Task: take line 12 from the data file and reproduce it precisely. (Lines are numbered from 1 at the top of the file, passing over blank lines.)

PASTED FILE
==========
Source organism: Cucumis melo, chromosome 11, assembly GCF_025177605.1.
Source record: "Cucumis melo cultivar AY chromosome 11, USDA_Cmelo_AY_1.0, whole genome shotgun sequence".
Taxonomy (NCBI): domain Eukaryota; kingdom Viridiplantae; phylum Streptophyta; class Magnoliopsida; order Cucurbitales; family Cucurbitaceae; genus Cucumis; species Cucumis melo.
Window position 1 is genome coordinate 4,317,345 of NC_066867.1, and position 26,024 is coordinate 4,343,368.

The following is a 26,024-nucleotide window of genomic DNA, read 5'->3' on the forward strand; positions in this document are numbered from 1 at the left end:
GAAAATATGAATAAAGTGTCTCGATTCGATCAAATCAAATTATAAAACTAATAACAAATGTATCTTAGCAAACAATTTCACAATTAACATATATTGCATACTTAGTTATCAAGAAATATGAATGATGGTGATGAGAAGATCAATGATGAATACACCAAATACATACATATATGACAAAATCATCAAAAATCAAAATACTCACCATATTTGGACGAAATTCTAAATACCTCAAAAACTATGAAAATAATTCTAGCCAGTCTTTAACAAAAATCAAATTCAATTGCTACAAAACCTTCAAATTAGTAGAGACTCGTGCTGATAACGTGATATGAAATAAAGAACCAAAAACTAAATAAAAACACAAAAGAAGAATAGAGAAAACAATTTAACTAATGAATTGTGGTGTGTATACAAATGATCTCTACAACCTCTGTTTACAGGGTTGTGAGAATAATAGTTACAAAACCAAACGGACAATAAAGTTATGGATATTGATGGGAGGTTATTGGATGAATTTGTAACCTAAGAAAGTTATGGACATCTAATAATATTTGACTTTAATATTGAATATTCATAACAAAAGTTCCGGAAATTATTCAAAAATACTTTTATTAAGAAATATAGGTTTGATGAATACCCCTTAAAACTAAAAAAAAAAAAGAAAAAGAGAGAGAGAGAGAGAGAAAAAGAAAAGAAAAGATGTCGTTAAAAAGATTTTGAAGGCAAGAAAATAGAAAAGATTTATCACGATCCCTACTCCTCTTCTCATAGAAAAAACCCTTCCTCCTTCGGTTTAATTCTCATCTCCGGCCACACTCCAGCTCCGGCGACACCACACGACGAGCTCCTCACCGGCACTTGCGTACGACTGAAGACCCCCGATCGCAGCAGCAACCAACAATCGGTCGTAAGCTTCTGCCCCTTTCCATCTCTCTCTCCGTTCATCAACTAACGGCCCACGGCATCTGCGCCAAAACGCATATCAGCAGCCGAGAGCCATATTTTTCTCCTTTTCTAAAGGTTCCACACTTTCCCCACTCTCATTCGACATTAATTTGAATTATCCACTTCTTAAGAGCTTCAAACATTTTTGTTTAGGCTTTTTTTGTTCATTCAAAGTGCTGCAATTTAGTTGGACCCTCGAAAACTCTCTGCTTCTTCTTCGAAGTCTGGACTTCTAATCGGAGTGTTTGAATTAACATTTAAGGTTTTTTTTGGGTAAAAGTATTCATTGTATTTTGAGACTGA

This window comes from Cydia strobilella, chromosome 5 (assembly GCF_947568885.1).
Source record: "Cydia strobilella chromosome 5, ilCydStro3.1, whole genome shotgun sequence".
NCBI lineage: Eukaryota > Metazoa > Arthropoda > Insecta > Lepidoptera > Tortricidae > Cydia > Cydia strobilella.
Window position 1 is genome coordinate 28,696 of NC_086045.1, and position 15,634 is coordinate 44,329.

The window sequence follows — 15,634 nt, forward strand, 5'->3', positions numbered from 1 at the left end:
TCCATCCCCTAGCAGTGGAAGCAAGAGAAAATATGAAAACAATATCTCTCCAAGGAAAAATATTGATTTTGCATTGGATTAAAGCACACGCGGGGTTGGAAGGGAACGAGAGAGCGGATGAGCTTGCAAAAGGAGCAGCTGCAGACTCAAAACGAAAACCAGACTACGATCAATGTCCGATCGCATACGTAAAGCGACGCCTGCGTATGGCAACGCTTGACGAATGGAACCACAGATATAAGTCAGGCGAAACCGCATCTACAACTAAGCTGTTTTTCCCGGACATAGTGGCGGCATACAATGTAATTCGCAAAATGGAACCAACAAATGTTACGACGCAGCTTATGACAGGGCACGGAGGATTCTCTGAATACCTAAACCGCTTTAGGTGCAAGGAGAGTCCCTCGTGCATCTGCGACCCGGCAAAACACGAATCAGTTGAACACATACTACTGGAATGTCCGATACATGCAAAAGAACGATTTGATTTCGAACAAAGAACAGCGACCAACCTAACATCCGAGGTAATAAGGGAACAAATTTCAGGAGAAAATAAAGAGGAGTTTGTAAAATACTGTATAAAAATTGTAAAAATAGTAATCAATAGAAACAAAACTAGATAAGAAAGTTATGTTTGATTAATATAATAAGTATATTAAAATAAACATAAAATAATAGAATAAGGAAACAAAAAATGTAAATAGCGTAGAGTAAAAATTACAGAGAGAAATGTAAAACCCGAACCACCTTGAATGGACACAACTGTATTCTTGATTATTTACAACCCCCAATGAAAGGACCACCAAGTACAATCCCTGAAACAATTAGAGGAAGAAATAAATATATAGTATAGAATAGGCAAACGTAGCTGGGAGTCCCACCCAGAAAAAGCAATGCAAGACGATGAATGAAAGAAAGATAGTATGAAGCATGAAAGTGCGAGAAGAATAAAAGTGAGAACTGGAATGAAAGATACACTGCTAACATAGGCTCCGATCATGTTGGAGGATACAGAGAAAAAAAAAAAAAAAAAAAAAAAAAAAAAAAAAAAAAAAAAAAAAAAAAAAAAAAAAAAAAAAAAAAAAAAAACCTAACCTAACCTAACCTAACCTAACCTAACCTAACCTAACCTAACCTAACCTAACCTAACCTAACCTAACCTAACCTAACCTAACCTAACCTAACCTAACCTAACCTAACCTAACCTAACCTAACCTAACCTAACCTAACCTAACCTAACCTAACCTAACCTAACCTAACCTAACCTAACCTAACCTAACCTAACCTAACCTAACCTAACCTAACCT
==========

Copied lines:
TCCATCCCCTAGCAGTGGAAGCAAGAGAAAATATGAAAACAATATCTCTCCAAGGAAAAATATTGATTTTGCATTGGATTAAAGCACACGCGGGGTTGGAAGGGAACGAGAGAGCGGATGAGCTTGCAAAAGGAGCAGCTGCAGACTCAAAACGAAAACCAGACTACGATCAATGTCCGATCGCATACGTAAAGCGACGCCTGCGTATGGCAACGCTTGACGAATGGAACCACAGATATAAGTCAGGCGAAACCGCATCTACAACTAAGCTGTTTTTCCCGGACATAGTGGCGGCATACAATGTAATTCGCAAAATGGAACCAACAAATGTTACGACGCAGCTTATGACAGGGCACGGAGGATTCTCTGAATACCTAAACCGCTTTAGGTGCAAGGAGAGTCCCTCGTGCATCTGCGACCCGGCAAAACACGAATCAGTTGAACACATACTACTGGAATGTCCGATACATGCAAAAGAACGATTTGATTTCGAACAAAGAACAGCGACCAACCTAACATCCGAGGTAATAAGGGAACAAATTTCAGGAGAAAATAAAGAGGAGTTTGTAAAATACTGTATAAAAATTGTAAAAATAGTAATCAATAGAAACAAAACTAGATAAGAAAGTTATGTTTGATTAATATAATAAGTATATTAAAATAAACATAAAATAATAGAATAAGGAAACAAAAAATGTAAATAGCGTAGAGTAAAAATTACAGAGAGAAATGTAAAACCCGAACCACCTTGAATGGACACAACTGTATTCTTGATTATTTACAACCCCCAATGAAAGGACCACCAAGTACAATCCCTGAAACAATTAGAGGAAGAAATAAATATATAGTATAGAATAGGCAAACGTAGCTGGGAGTCCCACCCAGAAAAAGCAATGCAAGACGATGAATGAAAGAAAGATAGTATGAAGCATGAAAGTGCGAGAAGAATAAAAGTGAGAACTGGAATGAAAGATACACTGCTAACATAGGCTCCGATCATGTTGGAGGATACAGAGAAAAAAAAAAAAAAAAAAAAAAAAAAAAAAAAAAAAAAAAAAAAAAAAAAAAAAAAAAAAAAAAAAAAAAAAACCTAACCTAACCTAACCTAACCTAACCTAACCTAACCTAACCTAACCTAACCTAACCTAACCTAACCTAACCTAACCTAACCTAACCTAACCTAACCTAACCTAACCTAACCTAACCTAACCTAACCTAACCTAACCTAACCTAACCTAACCTAACCTAACCTAACCTAACCTAACCTAACCTAACCTAACCTAACCTAACCTAACCTAACCTAACCT